Firearm injury 12 [7.5%] 9 [6.8%] 21 [7.2%]
Blast injury 6 [3.7%] 4 [3.0%] 10 [3.4%]
  Total 161 132 293
X2 4.49  
P- value 0.124  

Table 3 represents which type of injury occurred and it states that lung contusion is the most common followed by rib fracture which has occurred in 136 victims and lung injury due to sternum fracture is the least commonand is present in only 15 victims.

Table 3: Distribution according to type of injury
Injury No. & percentage of victim
Ribs fracture 136 [46.4%]
Lung contusion 152 [51.8%]
Pneumothorax 73 [29.9%]
Hemothorax 41 [13.9%]
Hemopneumothorax 46 [15.7%]
Sternum Fracture 15 [5.1%]
Major vessel injury 18 [6.1%]
Other injuries 73 [24.9%]

Tables 4 represent that blunt injury is more common in males which is 164 than the penetrating injury which is 42 and is highly significant with the p-value of \(<\)0.001. This study shows lung injuries in females are less common and also in the age of less than 20 years. Blunt chest traumas are more common in the age group between 21-30 years and showed a significant p-value.Blunt injuries cause lung contusion in 112 victims with a p-value of 0.034 which is not significant.

Table 4: Characteristics of blunt injury in comparison with penetrating injury related to chest trauma
Profile Blunt injury [n=235] Penetrating injury [n=58] P-value
Gender

Male
164 [69.8%] 42 [72.5%] 0.001
Female 71 [30.2%] 16 [27.5%]  
Age      
0-20 years 28 [11.9%] 6 [10.3%] 0.345
21-30 years 103 [43.8%] 23 [39.6%] 0.001
31-40 years 68 [28.9%] 8 [13.7%] 0.015
41 years 36 [15.3%] 21 [36.2%] 0.076
Injury Type      
Rib fracture 104 [44.3%] 20 [43.4%] 0.001
Lung contusion 112 [47.6% 24 [41.3%] 0.034
Pneumothorax 63 [26.8% 13 [22.4%] 0.617
Hemothorax 28 [11.9%] 6 [10.3%] 0.121
Hemopneumothorax 32 [13.6%] 9 [15.5%] 0.105
Sternum fracture 18 [7.6%] 4 [6.8%] 0.001
Major vessel injury 19 [8.0%] 6 [10.3%] 0.185
Other injuries 55 [23.4%] 12 [20.6%] 0.001
P0.05 – Significant, P0.001 — highly significant

4. Discussion

Chest trauma is the common cause of death after cancer and cardiovascular issues in both adults and children [25]. In this study, out of 293, 235 patients had blunt trauma while 58 had penetrating trauma, which is also suggested by Ulutas et al. Out of 996 patients, 761 suffered from blunt injury. In contrast, 235 had suffered from penetrating injury [26]. Despite that, Khorsandi et al. showed the result which said more prevalence of penetrating injury as compared to blunt injuries [27].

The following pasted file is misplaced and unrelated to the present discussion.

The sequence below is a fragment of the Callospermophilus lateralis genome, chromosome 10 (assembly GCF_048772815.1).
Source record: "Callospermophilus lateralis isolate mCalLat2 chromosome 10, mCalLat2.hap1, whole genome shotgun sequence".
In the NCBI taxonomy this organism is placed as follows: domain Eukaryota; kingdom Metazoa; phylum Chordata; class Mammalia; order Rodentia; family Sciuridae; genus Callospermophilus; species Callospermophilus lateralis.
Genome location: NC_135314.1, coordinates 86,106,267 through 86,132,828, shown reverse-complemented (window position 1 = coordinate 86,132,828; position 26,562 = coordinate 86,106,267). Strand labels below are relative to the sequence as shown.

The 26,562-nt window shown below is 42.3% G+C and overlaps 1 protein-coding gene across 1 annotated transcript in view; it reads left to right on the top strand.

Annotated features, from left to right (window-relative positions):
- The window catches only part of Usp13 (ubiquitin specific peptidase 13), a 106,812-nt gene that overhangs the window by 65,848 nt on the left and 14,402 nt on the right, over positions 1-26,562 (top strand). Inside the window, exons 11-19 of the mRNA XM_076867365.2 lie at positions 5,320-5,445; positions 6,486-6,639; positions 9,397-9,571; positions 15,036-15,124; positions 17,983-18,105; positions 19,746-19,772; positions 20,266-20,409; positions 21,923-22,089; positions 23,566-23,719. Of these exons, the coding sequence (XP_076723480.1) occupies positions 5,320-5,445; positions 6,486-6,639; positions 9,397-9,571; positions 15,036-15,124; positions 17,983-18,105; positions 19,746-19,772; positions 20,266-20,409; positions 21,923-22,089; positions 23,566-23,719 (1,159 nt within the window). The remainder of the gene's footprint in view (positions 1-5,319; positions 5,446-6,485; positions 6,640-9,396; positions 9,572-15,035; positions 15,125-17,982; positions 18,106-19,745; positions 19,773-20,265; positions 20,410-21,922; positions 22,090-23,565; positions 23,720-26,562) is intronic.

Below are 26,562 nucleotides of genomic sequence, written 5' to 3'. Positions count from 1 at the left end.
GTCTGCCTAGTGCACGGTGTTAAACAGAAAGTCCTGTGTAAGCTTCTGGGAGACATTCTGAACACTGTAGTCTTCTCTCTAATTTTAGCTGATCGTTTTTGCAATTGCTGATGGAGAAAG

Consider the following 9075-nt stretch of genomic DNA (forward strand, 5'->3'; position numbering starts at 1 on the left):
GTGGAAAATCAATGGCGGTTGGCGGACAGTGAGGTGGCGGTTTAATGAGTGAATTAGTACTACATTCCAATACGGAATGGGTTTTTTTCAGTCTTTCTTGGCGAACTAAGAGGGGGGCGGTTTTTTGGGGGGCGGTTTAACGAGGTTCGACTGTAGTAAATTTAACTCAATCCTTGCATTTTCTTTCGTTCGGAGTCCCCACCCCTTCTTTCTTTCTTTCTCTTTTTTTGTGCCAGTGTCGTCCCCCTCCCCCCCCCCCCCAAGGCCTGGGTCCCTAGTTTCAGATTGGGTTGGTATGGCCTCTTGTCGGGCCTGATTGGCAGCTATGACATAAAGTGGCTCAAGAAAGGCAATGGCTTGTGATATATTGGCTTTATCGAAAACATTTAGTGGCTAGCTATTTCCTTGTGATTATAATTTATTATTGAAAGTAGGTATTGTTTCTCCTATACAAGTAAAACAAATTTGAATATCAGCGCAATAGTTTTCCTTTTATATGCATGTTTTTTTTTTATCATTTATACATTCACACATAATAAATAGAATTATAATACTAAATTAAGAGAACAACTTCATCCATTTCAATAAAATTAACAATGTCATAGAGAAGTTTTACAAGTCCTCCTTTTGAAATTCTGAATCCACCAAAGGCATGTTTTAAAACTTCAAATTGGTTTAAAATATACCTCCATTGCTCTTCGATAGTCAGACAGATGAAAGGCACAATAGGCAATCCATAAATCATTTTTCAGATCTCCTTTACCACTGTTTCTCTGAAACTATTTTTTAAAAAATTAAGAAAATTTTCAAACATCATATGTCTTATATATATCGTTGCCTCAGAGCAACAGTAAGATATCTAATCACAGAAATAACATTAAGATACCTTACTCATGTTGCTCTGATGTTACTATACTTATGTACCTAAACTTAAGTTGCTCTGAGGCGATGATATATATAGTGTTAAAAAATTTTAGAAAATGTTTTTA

This study suggests more males in the blunt group than females. This is in agreement with Ekpe and Eyo, who also showed that blunt chest trauma is more common in males than females [28].

This study reveals that blunt injury can mostly occur between 21 to 30 years,. In contrast, penetrating injury is less likely to happen, according to the results from Saaiq and Shah, who took 143 patients and reported the mean age of victims 36.53\(\pm\)14.43 years [].

In terms of the causes of trauma in the blunt injury sector, road traffic accidents were more common which is 55.9% than any other reason, which agrees with El-Menyar et al. that traffic-related accidents are more common in the blunt sector, which 63% in their study [30]. Saaiq and Shah also represented the same result, that the leading cause of blunt injury is road traffic accidents, and in males, calculations showed 46% of them [29]. El Wakeel did another study, along with others, showing the same result as this study. They observed the CT scan of the patients with blunt trauma and reported that 80% of blunt injury is traffic traffic-related [31].

The study done by Quistberg et al. reported that this could be due to the bad construction of roads or because of the elevated density of traffic vehicles, blockage of roads by street vendors, less walking space for people, and reduced visibility by parked vehicles [32]. In contrast to this study, Huisinh et al. stated that drivers over 30 years old can suffer due to road accidents, and he explained that this can be due to the reduced or impaired visual field [33]. This study showed that road traffic accidents are more common in the age group of less than 30 years.

This study, in terms of penetrating injuries, shows that stabbing is the most common type of injury in 27% of patients, which agrees with the result shown by Ber et al. Their study showed that 69.3% of victims with stab wounds [34]. Yazici did another study along with others in Ankara on penetrating traumas and showed similar results to our study, accounting for 89.9% of victims and 10.1 with gunshot wounds [35]. Meanwhile, Khan et al. showed the opposite result of our study. They considered 120 patients with penetrating wounds and showed that gunshot is more likely to happen as compared to stabbing [36].

A study done by Huber et al. [37] showed the results after the chest trauma in multiple injured patients, and the significant injury was rib fracture in 51% of patients, which contrasts with this study as it suggests that lung contusion is more common.

5. Conclusion

The rate of occurrence of chest trauma is higher in males between the age group of 21 to 30 years than females of the same age group. Similarly, the prevalence of blunt chest trauma is much higher as compared to penetrating chest trauma. In blunt injury, the incidence of traffic-related injuries is higher, while in penetrating injuries, stabbing is more common than any other injuries.

Conflict of Interest

The author declares no conflict of interests. Author read and approved final version of the paper.